"Dreams, Death and the Unconscious -- Before 1900"
Hendrika Vande Kemp, Ph.D.
Chapel Hill Library
Saturday, March 7, 2020, 3:30 pm
Dream researchers of the late nineteenth century faced a number of challenges that were eventually resolved by technological developments such as alarm clocks, pencil erasers, gas and electric lighting, the typewriter, carbon papers, copiers, calculators, and tape recorders. One area of dream content of particular interest were the “dreams of death” which included a variety of dreams we migh regard as para-psychological and prophetic dreams, including one told by Abraham Lincoln. There were also many dreams that included archetypal symbols of death. Participants will be given one of these dreams to consider as if it were one of their own dreams.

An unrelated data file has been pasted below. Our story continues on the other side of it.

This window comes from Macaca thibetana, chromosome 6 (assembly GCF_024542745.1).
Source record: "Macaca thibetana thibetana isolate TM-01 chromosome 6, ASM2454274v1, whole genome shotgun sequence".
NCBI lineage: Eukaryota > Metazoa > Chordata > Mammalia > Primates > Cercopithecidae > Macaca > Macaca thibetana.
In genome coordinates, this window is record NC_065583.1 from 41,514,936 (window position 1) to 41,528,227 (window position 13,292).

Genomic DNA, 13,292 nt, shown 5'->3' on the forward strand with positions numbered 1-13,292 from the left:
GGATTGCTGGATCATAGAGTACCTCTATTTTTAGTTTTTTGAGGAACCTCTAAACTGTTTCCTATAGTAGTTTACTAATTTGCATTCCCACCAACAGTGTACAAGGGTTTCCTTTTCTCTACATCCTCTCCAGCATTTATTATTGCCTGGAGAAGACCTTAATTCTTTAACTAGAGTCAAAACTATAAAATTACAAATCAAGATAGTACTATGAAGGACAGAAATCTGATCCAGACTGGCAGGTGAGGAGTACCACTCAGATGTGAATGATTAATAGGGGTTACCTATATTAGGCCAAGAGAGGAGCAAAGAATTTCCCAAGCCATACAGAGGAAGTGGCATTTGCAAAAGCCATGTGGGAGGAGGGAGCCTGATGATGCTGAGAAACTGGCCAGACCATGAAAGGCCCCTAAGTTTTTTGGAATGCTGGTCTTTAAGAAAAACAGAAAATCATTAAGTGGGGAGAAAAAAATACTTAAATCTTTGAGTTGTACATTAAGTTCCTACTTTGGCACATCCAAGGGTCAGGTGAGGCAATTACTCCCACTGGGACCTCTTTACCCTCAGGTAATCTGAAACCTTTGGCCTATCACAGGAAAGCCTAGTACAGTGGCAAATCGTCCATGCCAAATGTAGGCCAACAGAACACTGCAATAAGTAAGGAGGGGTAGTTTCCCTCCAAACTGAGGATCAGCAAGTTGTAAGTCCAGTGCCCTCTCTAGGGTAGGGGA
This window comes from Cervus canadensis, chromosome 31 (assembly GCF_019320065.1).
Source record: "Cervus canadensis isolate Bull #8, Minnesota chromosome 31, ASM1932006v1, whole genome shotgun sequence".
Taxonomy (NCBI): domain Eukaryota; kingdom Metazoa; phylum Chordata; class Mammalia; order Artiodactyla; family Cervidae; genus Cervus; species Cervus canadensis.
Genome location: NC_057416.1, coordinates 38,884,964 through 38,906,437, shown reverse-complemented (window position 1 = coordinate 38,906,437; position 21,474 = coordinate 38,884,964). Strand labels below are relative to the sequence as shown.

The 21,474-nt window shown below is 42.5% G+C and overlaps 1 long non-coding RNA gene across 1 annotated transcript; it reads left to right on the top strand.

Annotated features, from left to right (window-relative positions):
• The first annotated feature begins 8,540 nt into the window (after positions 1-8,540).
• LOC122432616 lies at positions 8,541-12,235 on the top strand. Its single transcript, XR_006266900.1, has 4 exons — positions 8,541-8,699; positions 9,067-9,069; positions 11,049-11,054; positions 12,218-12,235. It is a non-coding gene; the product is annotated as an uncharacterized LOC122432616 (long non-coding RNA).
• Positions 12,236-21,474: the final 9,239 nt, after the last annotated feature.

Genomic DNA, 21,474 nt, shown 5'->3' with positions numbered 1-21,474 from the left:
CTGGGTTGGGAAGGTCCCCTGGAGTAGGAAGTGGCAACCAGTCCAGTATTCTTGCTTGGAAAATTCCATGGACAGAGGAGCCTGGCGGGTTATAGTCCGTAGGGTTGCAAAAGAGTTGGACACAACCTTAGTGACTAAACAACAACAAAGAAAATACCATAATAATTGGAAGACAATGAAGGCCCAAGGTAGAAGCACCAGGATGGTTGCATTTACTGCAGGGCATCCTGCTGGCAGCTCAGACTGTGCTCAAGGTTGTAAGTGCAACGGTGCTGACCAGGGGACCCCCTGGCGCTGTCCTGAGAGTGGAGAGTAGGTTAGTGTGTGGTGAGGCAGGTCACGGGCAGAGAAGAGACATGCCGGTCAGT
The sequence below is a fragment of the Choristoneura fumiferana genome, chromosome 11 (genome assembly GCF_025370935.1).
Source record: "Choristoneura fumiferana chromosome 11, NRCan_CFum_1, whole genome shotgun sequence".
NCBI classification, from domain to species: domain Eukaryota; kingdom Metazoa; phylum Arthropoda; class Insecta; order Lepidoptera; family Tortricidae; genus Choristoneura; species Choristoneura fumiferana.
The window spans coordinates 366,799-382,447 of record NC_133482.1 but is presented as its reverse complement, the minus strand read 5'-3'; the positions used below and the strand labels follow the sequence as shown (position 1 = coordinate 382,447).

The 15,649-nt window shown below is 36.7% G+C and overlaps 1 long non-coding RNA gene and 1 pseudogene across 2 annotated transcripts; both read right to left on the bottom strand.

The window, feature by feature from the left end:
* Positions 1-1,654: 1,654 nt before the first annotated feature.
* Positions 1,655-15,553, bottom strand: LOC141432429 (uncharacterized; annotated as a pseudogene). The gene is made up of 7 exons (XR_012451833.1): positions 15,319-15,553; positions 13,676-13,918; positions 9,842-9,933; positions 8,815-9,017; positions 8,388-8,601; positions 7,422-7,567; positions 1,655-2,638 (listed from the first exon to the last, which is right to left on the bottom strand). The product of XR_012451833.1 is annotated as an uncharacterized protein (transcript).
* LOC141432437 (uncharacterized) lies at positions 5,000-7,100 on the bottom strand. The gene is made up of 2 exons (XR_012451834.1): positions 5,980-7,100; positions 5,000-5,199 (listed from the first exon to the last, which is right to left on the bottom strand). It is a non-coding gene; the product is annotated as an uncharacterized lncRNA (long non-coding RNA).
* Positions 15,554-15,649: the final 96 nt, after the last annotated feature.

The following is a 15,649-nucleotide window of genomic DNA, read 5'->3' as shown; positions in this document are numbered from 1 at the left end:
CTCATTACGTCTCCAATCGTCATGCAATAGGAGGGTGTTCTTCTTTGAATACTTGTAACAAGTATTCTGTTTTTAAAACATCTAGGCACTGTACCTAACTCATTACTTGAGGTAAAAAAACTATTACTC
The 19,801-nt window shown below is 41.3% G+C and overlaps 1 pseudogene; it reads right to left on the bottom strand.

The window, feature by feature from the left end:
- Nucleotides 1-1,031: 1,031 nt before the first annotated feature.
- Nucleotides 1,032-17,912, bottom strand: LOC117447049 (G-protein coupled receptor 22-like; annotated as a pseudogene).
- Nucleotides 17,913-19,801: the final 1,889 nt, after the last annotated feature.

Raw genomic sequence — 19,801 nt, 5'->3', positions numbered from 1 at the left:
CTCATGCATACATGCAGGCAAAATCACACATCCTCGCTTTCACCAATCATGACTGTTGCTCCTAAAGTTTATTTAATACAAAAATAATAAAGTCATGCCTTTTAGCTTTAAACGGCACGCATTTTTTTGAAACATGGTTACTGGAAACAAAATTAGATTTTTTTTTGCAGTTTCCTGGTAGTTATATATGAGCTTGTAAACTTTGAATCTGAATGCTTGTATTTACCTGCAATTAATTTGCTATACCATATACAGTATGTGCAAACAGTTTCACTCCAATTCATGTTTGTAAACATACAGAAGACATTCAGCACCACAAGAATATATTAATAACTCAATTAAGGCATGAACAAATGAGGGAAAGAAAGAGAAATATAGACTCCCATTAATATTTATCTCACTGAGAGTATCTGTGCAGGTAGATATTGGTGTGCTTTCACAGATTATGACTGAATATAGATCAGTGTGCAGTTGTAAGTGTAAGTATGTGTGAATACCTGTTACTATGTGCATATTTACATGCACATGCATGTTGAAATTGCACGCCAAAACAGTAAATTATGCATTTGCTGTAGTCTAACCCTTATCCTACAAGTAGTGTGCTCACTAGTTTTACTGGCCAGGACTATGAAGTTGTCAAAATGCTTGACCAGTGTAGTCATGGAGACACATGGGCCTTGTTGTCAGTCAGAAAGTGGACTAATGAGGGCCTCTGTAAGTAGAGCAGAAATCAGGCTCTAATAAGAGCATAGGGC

Hendrika Vande Kemp was on the faculty of the Graduate School of Psychology at Fuller Theological Seminary from 1976 through 2001, and in private clinical practice in Virginia from 2002 through 2015. Her articles and book chapters on dreams include “The Dream in Periodical Literature: 1860-1910,” “Psycho-Spiritual Dreams in the Nineteenth Century. I. Dreams of Death,” “Psycho-Spiritual Dreams in the Nineteenth Century. II. Metaphysics and Immortality,” “Dream Journals, Questionnaires, Interviews, and Observations: Precursors to the Twentieth-Century Content Analysis of Dreams,” and “Lydiard Horton’s Reconstitutive Method of Dream Interpretation and the Trial-and-Error Theory of Dream Images.” She is one of the editors of the 2019 volume Histories of Dreams and Dreaming: An Interdisciplinary Perspective. She has published an encyclopedia article on “The Therapeutic Use of Dreams,” and in newsletters and anthologies has published the “Sestina on Joseph's Celestial Dream,” “Three Story-Book Dreams with Interpretive Commentary,” and “A Comforting Dream.”